Sample collection: I have completed the sample collections for the first and second year. I collected 24 berries sampled from 4 branches per plant. Mature and immature berries were harvested separately from each plant. Anthocyanins are the major flavonoids in berries and the choice of immature and mature fruits is because accumulation of anthocyanins begins at the onset of ripening. I randomly sampled 10 plants per treatment for each of the 3 cultivars, so a total of 60 plants were sampled. Spartan cultivar was at the end of harvest when I sampled in the first year so total mature berry number was low and very few plants had immature berries. The sampled fruits were placed in labelled Ziploc bags, frozen with liquid nitrogen, and stored at -800C. For the first year of sample collection, I was assisted by Tom Michaels (a UVM student who has since graduated). For the second-year sample collection, I was assisted by Mia Randolph, a Plant Biology major at UVM.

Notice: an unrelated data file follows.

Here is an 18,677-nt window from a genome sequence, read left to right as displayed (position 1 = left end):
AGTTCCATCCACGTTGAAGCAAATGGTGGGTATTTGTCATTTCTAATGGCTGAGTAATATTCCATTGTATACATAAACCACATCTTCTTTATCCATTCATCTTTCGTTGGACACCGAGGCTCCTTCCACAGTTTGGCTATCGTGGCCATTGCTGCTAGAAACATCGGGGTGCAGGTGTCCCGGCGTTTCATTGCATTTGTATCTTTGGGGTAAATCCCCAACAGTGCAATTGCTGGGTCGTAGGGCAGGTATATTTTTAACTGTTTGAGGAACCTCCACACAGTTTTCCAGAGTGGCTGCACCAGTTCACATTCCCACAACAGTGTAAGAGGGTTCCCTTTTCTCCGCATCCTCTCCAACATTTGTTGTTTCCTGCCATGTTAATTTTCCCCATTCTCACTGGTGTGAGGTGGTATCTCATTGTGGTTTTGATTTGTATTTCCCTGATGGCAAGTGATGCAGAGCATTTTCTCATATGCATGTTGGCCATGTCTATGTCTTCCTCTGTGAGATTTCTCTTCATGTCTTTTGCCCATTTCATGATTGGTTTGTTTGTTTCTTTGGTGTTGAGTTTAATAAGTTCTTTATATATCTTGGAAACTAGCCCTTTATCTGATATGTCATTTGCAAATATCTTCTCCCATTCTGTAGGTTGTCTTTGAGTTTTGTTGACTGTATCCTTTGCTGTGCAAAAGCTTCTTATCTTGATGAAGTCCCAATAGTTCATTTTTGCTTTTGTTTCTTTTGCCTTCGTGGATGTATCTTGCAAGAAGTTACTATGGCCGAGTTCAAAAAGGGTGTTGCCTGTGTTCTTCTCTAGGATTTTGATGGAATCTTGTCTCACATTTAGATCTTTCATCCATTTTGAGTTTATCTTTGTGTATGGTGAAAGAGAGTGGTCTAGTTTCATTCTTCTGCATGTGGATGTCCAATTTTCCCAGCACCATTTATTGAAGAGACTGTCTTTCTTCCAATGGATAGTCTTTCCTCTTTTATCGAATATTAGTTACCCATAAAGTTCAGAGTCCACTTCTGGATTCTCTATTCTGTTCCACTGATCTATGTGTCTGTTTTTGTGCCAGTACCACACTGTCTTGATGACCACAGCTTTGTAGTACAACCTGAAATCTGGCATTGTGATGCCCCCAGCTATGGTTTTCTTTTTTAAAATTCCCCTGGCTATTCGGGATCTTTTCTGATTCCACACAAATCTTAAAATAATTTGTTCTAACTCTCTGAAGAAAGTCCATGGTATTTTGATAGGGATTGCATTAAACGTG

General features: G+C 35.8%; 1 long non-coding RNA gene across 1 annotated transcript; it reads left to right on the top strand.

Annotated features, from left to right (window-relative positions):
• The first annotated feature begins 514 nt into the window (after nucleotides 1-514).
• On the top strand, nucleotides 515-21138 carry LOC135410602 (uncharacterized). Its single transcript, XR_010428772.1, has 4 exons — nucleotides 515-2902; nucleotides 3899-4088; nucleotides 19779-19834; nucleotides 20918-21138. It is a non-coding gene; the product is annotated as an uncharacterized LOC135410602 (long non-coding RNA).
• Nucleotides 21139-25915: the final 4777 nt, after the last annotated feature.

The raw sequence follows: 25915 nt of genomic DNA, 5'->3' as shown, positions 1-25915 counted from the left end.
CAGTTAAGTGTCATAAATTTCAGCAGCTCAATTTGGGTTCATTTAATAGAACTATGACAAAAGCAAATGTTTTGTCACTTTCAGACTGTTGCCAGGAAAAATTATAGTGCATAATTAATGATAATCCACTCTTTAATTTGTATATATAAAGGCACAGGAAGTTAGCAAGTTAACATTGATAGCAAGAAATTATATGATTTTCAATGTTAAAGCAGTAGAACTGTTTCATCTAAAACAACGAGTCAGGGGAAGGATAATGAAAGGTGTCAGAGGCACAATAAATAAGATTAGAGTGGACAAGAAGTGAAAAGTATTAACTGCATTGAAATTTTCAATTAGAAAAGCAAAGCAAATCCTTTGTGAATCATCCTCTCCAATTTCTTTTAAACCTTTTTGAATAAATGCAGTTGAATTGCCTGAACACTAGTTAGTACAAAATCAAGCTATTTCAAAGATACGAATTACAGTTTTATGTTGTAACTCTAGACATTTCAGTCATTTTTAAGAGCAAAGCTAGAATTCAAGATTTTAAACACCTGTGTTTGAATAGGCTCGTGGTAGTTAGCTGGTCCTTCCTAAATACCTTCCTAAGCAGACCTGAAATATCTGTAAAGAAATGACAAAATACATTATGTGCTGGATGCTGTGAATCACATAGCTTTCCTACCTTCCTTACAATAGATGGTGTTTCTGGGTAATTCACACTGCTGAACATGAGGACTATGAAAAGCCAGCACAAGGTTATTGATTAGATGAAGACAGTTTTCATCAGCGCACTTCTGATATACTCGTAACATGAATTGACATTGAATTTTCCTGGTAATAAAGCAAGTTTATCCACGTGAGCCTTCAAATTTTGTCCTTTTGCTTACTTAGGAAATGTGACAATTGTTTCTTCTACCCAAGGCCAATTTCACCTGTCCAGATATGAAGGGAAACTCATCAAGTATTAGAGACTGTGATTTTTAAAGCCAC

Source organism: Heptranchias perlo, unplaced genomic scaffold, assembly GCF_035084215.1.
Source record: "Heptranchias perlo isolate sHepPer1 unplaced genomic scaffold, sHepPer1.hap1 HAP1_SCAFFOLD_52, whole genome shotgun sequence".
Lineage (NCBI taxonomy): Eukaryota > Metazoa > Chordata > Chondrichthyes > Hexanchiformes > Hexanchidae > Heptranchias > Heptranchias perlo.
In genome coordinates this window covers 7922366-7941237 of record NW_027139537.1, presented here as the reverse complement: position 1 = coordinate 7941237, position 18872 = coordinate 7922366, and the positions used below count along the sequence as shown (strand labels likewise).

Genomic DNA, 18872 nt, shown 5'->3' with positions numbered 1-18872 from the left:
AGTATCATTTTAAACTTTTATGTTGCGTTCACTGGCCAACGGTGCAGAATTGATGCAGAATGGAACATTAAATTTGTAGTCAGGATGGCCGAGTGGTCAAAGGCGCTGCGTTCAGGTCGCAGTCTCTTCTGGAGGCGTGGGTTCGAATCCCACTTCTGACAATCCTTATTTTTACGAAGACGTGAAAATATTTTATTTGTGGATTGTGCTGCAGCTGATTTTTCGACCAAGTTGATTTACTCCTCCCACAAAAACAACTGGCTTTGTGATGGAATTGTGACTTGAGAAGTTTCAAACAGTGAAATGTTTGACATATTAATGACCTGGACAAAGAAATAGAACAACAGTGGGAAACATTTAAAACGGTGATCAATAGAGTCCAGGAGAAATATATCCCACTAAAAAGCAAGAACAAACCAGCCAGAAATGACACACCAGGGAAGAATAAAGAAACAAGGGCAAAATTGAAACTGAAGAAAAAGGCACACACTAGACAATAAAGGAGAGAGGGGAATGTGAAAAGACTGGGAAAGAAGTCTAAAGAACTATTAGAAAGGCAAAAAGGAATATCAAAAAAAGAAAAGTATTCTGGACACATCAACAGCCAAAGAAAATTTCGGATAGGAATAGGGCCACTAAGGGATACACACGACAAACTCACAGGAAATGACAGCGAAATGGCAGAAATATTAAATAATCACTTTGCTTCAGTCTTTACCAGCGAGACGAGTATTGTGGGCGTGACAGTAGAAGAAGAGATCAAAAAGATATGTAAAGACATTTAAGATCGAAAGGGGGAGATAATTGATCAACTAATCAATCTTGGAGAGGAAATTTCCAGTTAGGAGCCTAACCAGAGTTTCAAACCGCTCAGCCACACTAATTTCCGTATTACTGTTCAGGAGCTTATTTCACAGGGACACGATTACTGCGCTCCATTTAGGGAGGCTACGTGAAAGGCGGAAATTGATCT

Sandra Nnadi with Ben Waterman at the Waterman Orchards during blueberry fruit harvest

Sandra Nnadi with Ben Waterman at the Waterman Orchards, Johnson VT

UVM Undergraduates at the Waterman Orchards
Tom Michaels at the Waterman Orchards, Johnson VT in 2022.

Mia Randolph at the Waterman Orchards, Johnson VT in 2023.



Objective 1: Determine the anthocyanin content and antioxidant activity in blueberry fruits.

To test objective 1, I will use two different approaches. The first will directly measure berry anthocyanin content. The second will measure the antioxidant activity present in the berries. I am currently optimizing the anthocyanin and antioxidant assays that will be applied on the samples.

Experiment 1.1 Determine blueberry anthocyanin content.